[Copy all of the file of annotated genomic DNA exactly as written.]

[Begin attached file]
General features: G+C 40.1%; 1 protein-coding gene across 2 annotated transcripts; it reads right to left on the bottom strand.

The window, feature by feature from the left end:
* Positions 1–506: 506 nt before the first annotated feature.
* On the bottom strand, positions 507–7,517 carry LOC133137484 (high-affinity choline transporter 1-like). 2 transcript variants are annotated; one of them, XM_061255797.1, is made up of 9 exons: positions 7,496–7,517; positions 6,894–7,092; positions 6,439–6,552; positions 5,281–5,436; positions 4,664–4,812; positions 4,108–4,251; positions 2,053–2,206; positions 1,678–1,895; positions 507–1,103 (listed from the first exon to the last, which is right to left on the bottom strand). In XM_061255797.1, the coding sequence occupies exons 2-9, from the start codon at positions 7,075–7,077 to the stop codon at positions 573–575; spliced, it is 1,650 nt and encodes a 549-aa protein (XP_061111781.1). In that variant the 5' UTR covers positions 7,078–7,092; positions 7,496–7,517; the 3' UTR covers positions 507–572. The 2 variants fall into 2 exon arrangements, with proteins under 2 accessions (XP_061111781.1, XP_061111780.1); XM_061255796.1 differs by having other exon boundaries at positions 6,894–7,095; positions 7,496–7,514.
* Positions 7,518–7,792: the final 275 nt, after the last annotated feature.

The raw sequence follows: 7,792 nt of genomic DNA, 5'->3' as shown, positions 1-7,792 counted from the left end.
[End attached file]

General features: G+C 40.1%; 1 protein-coding gene across 2 annotated transcripts; it reads right to left on the bottom strand.

The window, feature by feature from the left end:
* Positions 1–506: 506 nt before the first annotated feature.
* On the bottom strand, positions 507–7,517 carry LOC133137484 (high-affinity choline transporter 1-like). 2 transcript variants are annotated; one of them, XM_061255797.1, is made up of 9 exons: positions 7,496–7,517; positions 6,894–7,092; positions 6,439–6,552; positions 5,281–5,436; positions 4,664–4,812; positions 4,108–4,251; positions 2,053–2,206; positions 1,678–1,895; positions 507–1,103 (listed from the first exon to the last, which is right to left on the bottom strand). In XM_061255797.1, the coding sequence occupies exons 2-9, from the start codon at positions 7,075–7,077 to the stop codon at positions 573–575; spliced, it is 1,650 nt and encodes a 549-aa protein (XP_061111781.1). In that variant the 5' UTR covers positions 7,078–7,092; positions 7,496–7,517; the 3' UTR covers positions 507–572. The 2 variants fall into 2 exon arrangements, with proteins under 2 accessions (XP_061111781.1, XP_061111780.1); XM_061255796.1 differs by having other exon boundaries at positions 6,894–7,095; positions 7,496–7,514.
* Positions 7,518–7,792: the final 275 nt, after the last annotated feature.

The raw sequence follows: 7,792 nt of genomic DNA, 5'->3' as shown, positions 1-7,792 counted from the left end.